At its October meeting, the Philadelphia City Planning Commission delayed the Schuylkill Yards project, approved a bill introduced by Councilman Bobby Henon to require more signage for projects requiring zoning variances, and denied the appeals of four groups frustrated in their attempts to become Registered Community Organizations (RCOs).
Earlier this month Councilwoman Jannie Blackwell introduced a bill to rezone swathes of parcels around 30th Street Station from their industrial zoning to CMX-5, the highest density zoning classification in philadelphia’s code. This paves the way for Drexel University’s The Schuylkill Yards project, which would transform the patchwork of buildings around the rail terminal into an “innovation district” with a $3.5 billion investment. But late in the Tuesday afternoon meeting the commission unanimously voted in favor of the staff’s recommendation for delay on the rezoning bill.
“We would like to see the developer come in and give us more information about what we are voting on,” said Andrew Meloney, a senior planner for the City of Philadelphia. “What are the actual proposals for those sites? Do they need any other relief? At this point, the developer wasn’t ready to speak toward the item. But they would be ready to come back in, probably, a month?”
The commission voted to support Henon’s bill, which would require developers seeking zoning variances to post any refusals or referrals issued by L&I on a separate sheet of paper next to the orange announcement about zoning variances. (The developer would have to go to L&I to get the printed materials as well.)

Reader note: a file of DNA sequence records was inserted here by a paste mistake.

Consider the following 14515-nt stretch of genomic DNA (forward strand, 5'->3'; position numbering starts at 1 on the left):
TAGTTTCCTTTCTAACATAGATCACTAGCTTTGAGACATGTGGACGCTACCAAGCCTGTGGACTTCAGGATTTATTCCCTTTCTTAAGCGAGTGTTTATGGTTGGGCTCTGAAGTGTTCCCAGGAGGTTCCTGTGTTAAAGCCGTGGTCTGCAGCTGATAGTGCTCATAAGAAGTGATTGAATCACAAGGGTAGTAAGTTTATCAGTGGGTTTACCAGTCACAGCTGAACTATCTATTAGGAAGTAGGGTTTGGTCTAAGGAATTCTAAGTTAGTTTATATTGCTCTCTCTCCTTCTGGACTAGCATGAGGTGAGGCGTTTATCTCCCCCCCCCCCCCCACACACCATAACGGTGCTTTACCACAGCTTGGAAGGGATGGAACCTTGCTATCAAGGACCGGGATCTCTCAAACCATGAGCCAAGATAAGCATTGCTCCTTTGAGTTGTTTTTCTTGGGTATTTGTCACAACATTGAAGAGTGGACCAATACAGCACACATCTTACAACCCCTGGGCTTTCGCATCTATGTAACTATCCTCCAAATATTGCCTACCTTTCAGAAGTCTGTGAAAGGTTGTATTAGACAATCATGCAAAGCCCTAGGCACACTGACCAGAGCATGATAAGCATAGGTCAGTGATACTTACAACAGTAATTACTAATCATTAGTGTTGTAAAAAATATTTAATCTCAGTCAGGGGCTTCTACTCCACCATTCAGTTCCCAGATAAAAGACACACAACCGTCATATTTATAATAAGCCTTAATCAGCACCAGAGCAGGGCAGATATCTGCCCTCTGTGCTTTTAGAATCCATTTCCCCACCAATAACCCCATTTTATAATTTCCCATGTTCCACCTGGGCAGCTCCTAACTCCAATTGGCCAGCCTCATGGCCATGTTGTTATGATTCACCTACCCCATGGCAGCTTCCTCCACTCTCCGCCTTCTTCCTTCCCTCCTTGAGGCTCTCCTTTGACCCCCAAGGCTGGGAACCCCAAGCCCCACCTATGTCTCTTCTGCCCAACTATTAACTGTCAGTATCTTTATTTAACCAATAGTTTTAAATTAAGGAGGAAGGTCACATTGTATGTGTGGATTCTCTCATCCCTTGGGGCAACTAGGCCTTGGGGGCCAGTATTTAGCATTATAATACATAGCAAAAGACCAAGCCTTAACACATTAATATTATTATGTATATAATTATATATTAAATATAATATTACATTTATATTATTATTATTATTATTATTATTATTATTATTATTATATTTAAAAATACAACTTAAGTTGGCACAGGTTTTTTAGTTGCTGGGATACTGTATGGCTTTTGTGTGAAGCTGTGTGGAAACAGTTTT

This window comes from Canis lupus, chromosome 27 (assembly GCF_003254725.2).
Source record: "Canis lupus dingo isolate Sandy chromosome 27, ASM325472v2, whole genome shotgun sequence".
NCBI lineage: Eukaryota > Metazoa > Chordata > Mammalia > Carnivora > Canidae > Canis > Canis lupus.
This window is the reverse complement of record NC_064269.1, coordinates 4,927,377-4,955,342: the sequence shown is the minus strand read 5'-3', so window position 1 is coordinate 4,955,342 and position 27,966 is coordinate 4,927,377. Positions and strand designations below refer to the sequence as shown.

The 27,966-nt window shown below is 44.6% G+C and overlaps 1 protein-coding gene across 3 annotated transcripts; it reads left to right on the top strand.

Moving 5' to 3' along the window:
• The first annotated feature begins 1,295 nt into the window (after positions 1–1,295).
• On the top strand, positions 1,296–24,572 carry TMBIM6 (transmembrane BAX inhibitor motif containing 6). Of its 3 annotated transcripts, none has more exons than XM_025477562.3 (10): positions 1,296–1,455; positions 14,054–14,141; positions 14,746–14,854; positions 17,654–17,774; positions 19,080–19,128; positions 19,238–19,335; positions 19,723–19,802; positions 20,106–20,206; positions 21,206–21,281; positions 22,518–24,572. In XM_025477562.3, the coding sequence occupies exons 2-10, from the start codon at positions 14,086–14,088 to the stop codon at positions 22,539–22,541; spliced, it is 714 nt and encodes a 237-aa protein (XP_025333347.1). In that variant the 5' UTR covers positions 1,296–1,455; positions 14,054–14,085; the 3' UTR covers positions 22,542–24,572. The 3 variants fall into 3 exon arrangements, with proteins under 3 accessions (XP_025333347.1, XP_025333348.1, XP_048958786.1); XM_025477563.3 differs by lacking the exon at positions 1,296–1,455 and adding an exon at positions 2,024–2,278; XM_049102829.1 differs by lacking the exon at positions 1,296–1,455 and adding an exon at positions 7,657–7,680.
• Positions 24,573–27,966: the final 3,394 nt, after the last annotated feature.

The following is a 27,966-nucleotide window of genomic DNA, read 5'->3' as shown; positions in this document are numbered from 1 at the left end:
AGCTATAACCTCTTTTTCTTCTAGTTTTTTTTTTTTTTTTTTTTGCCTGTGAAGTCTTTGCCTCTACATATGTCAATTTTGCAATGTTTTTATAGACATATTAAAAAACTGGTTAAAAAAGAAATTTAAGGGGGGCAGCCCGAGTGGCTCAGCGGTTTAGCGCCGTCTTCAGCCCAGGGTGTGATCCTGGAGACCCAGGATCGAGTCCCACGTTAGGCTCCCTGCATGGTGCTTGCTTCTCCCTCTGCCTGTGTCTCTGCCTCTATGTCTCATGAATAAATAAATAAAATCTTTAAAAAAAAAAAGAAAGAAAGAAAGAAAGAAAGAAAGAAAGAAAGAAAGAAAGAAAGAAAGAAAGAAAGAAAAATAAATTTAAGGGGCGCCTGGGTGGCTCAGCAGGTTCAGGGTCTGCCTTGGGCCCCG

In this case the commission’s support was not unanimous. Commissioner Cheryl Gaston, an attorney with Spruce Law, expressed dissatisfaction with the bill: “How many ways do we have to notify people of things?”
But Gaston’s concerns weren’t enough to sway the rest of the commission and her opposition remained isolated.
Much of the meeting was dominated by the contested status of the would-be RCOs. This designation for community groups is an invention of the 2011 zoning code, which included the semi-formal status for community groups as a way to clarify who, exactly, developers should communicate with about their plans. The Planning Commission is required to alert an RCO whenever a developer seeks a zoning variance within their geographic purview. Then a public meeting between the two parties must be held.
This limited power over land use inspired much jousting by City Council, which briefly loosened regulations on the groups. But the contest culminated in Councilman Henon’s successful push to make RCO application rules more stringent again in 2013. As a result, RCOs who applied (or re-applied) this year faced more substantial requirements
The RCO application process unfurled over the course of the summer and community groups enjoyed numerous extensions. Of the 22 groups whose RCO applications were rejected, six have appealed. But only four were asked to plead their cases before the commission.
Of the four cases brought before the Planning Commission, only the group seeking to represent West Philadelphia’s Cathedral Park sent no representatives. (Their application was rejected because their membership was only open to block captains, not the general public.)